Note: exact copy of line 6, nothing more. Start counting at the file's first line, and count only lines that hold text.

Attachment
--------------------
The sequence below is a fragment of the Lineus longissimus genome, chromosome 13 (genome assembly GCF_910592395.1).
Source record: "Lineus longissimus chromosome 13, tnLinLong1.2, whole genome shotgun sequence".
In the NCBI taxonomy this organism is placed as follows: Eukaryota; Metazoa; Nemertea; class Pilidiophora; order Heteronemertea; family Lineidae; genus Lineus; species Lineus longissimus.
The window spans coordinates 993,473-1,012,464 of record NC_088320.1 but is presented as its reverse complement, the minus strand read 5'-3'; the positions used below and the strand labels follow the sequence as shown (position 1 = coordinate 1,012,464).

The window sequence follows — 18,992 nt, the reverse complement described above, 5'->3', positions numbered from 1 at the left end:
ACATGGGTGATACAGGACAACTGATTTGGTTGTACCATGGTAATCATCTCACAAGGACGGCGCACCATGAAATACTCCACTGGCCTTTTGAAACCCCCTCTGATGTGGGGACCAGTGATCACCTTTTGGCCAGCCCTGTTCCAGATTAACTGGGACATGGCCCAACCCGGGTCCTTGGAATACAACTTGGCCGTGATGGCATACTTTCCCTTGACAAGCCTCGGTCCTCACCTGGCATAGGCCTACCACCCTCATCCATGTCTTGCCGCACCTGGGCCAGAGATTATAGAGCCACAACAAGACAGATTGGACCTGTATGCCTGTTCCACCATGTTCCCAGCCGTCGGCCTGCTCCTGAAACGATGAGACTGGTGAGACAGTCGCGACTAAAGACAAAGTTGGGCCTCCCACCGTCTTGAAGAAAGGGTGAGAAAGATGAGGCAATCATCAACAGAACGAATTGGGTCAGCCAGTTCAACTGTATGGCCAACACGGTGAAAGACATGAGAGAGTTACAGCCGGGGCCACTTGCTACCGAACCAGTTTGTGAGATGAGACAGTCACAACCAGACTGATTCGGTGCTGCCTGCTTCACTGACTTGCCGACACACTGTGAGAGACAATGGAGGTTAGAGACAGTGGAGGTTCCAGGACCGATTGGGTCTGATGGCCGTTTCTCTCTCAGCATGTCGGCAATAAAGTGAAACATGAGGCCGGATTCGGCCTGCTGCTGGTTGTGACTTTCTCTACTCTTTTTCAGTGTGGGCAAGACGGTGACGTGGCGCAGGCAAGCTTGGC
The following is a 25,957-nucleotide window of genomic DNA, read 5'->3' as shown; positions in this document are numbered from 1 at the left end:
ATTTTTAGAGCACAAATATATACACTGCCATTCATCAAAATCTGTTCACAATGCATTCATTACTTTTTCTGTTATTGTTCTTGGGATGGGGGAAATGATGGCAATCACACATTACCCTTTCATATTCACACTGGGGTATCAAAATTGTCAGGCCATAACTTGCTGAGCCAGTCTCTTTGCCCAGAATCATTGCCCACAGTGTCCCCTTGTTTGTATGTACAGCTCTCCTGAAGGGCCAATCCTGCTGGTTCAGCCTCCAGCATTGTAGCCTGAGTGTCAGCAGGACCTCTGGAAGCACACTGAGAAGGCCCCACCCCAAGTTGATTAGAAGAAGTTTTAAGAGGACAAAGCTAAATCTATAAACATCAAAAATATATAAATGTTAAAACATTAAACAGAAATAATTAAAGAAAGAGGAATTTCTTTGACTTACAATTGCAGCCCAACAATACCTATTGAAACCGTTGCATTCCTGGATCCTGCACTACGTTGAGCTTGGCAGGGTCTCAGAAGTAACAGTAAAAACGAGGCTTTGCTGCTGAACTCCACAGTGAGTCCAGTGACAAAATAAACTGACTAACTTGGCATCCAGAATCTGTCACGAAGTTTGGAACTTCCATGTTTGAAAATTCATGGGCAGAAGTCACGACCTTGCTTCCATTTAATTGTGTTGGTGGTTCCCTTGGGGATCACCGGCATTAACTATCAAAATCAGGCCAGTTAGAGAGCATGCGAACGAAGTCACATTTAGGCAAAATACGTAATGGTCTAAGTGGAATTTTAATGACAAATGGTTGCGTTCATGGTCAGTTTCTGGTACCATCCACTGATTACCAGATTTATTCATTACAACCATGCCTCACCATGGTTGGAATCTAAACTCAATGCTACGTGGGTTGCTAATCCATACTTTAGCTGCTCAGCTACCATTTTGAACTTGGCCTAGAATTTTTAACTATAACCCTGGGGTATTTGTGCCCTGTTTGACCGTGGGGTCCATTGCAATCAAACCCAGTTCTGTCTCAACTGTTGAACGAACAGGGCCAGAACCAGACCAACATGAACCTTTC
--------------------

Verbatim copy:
ACATGGGTGATACAGGACAACTGATTTGGTTGTACCATGGTAATCATCTCACAAGGACGGCGCACCATGAAATACTCCACTGGCCTTTTGAAACCCCCTCTGATGTGGGGACCAGTGATCACCTTTTGGCCAGCCCTGTTCCAGATTAACTGGGACATGGCCCAACCCGGGTCCTTGGAATACAACTTGGCCGTGATGGCATACTTTCCCTTGACAAGCCTCGGTCCTCACCTGGCATAGGCCTACCACCCTCATCCATGTCTTGCCGCACCTGGGCCAGAGATTATAGAGCCACAACAAGACAGATTGGACCTGTATGCCTGTTCCACCATGTTCCCAGCCGTCGGCCTGCTCCTGAAACGATGAGACTGGTGAGACAGTCGCGACTAAAGACAAAGTTGGGCCTCCCACCGTCTTGAAGAAAGGGTGAGAAAGATGAGGCAATCATCAACAGAACGAATTGGGTCAGCCAGTTCAACTGTATGGCCAACACGGTGAAAGACATGAGAGAGTTACAGCCGGGGCCACTTGCTACCGAACCAGTTTGTGAGATGAGACAGTCACAACCAGACTGATTCGGTGCTGCCTGCTTCACTGACTTGCCGACACACTGTGAGAGACAATGGAGGTTAGAGACAGTGGAGGTTCCAGGACCGATTGGGTCTGATGGCCGTTTCTCTCTCAGCATGTCGGCAATAAAGTGAAACATGAGGCCGGATTCGGCCTGCTGCTGGTTGTGACTTTCTCTACTCTTTTTCAGTGTGGGCAAGACGGTGACGTGGCGCAGGCAAGCTTGGC